OIL PRICES, INTEREST  RATES  TOP  RISK  FACTORS  FOR  RP,  THAI  ECONOMIES

MANILA
, February 26, 2005
 (STAR) By Ted P. Torres  -  Surging oil prices, higher interest rates and inflationary pressures are among the leading risk factors that could weigh heavily on the economies of both the Philippines and Thailand, monetary officials of both countries said.

In a bilateral meeting attended by Philippine and Thai monetary authorities, the officials agreed that rising world oil prices could derail the economic programs and inflation-targeting scheme of both Southeast Asian countries.

There were reports that the world’s top oil producers are again mulling another price hike while limiting production.

The Organization of Petroleum Exporting Countries (OPEC) has, in fact, started cutting its production, forcing prices to rise. In January, production levels stood at 27 million barrels per day. There were indications that the oil cartel would further reduce output on or before their March 16 meeting.

Last Wednesday, the benchmark Dubai crude soared to $40.90 per barrel, or $1.33 higher than the January average of $37.92. Unleaded gasoline based on the Mean of Platts Singapore (MOPS) benchmark for refined petroleum products likewise surged to a high of $58.53 per barrel last Tuesday, almost $2 higher than the Feb. 21 spot price of $56.98.

At the same time, increasing interest rates and inflation were also ranked among the major risk factor that could affect the two economies.

Capital outflow has been one of Thailand’s concerns in relation to the monetary policies in the short term while the Philippines remained relatively unaffected as there has been significant capital inflow.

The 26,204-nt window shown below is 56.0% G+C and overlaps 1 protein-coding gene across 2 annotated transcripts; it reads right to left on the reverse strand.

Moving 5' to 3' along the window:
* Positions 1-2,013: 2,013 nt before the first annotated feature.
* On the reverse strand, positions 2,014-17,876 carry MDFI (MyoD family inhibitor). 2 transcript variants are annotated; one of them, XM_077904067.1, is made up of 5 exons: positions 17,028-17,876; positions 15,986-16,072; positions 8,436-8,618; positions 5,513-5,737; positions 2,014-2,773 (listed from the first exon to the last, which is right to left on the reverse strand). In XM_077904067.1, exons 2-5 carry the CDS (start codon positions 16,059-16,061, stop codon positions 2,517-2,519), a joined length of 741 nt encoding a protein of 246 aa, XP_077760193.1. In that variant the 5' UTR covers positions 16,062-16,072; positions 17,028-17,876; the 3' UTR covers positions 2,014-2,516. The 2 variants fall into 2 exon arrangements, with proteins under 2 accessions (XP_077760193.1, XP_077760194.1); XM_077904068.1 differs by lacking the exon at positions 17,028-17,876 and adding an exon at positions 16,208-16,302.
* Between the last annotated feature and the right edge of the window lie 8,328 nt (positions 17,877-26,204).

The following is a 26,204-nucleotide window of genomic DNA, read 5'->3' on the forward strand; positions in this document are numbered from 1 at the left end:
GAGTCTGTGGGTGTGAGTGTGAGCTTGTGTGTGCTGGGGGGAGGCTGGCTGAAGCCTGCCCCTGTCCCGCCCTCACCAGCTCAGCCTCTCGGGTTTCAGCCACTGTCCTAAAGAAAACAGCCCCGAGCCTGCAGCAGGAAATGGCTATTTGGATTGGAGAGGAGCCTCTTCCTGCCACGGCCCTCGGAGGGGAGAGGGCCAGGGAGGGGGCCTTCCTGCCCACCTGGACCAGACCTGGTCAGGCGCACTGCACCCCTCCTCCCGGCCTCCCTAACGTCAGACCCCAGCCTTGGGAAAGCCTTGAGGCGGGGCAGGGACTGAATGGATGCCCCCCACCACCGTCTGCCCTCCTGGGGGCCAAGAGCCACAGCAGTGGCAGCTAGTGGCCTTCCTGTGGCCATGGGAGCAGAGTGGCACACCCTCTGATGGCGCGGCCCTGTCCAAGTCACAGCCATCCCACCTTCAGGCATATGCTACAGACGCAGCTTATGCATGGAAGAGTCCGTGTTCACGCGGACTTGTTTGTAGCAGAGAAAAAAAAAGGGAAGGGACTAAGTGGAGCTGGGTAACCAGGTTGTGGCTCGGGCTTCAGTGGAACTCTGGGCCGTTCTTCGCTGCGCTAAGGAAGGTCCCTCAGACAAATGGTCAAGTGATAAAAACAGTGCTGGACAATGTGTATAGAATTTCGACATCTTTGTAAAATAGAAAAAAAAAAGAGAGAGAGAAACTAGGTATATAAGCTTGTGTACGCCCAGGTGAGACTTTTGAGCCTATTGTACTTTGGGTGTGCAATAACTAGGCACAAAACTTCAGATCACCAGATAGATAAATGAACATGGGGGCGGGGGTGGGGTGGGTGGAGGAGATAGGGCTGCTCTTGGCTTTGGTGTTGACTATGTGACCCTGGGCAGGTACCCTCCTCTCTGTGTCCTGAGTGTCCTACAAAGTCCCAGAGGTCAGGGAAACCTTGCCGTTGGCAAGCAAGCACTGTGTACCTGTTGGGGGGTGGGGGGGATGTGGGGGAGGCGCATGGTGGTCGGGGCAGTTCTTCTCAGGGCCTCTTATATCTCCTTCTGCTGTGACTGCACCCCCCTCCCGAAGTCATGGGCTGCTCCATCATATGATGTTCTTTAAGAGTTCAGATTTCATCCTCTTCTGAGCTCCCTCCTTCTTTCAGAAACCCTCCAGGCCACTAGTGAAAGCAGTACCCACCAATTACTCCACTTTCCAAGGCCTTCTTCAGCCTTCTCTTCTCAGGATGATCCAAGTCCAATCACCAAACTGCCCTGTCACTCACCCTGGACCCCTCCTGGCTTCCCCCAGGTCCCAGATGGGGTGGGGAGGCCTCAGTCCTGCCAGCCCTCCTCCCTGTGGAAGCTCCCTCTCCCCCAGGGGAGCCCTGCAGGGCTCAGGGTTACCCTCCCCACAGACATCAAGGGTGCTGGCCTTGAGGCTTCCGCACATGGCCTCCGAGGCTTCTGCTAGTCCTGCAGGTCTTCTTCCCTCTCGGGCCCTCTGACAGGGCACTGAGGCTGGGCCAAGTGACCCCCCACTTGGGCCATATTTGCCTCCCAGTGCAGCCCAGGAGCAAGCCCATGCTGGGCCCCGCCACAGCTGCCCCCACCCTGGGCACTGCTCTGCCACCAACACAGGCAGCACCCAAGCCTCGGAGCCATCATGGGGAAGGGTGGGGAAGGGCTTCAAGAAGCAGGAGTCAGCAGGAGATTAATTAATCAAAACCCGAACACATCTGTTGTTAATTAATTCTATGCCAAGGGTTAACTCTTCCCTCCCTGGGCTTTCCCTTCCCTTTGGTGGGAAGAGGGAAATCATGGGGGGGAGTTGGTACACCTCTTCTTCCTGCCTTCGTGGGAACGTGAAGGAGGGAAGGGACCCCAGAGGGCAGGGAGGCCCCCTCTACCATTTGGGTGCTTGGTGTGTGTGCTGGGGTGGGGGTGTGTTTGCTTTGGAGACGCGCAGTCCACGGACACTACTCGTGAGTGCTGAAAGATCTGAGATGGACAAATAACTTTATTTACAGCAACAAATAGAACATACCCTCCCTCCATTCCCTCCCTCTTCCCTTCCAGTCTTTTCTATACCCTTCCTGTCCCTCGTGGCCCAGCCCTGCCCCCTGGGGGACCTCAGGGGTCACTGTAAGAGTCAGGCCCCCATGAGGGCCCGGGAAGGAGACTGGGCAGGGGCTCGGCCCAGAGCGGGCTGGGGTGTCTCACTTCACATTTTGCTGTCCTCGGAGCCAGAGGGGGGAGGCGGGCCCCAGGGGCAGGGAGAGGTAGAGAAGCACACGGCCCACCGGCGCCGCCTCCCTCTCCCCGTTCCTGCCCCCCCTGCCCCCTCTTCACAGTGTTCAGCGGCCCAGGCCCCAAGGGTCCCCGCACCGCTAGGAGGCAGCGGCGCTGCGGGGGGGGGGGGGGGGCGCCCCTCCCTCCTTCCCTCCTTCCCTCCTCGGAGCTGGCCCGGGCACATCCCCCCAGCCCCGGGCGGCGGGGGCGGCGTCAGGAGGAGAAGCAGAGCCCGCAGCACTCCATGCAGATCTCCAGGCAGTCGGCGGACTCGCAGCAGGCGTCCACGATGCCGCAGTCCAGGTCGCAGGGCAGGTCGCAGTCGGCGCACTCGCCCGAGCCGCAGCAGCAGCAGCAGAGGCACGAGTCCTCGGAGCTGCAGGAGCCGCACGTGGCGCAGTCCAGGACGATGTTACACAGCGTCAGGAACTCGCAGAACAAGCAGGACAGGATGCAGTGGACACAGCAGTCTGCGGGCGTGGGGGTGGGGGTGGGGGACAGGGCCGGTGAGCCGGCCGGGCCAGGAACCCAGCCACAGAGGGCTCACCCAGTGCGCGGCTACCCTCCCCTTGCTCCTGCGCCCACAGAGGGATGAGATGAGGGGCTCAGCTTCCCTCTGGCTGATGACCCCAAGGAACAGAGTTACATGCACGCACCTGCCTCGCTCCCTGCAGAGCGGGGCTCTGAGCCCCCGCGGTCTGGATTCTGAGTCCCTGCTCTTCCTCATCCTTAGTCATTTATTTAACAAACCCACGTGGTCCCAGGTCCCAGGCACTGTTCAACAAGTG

"That has helped strengthen the peso vis-a-vis the US dollar lately," Bangko Sentral ng Pilipinas (BSP) Deputy Governor Amando M. Tetangco said.

Meanwhile, property prices have moved in different directions in the two countries. The Bank of Thailand (BOT), the Thai central bank, said that the overall property prices presently reflect the healthy prices prior to the 1997 Asian financial crisis. In the case of the Philippines, however, property prices remained relatively depressed.

"There have been improvements but we are still roughly half of the prices prior to the financial crisis," Tetangco said.

The Philippines was also cited as still among the laggards in the development of the capital markets compared to some of its Asean neighbors.

As of 2002, Malaysia, Korea, Singapore and Australia have developed bond markets accounting for over 50 percent of their respective gross domestic product (GDP). Hong Kong’s capital market accounts for 42 percent of GDP, and Thailand, 38 percent of GDP.

The Philippine bond market, on the other hand, accounts for just 34 percent of GDP, slightly better than India’s 31 percent.


Reported by: Sol Jose Vanzi

© Copyright, 2005  by PHILIPPINE HEADLINE NEWS ONLINE
All rights reserved


PHILIPPINE HEADLINE NEWS ONLINE [PHNO] WEBSITE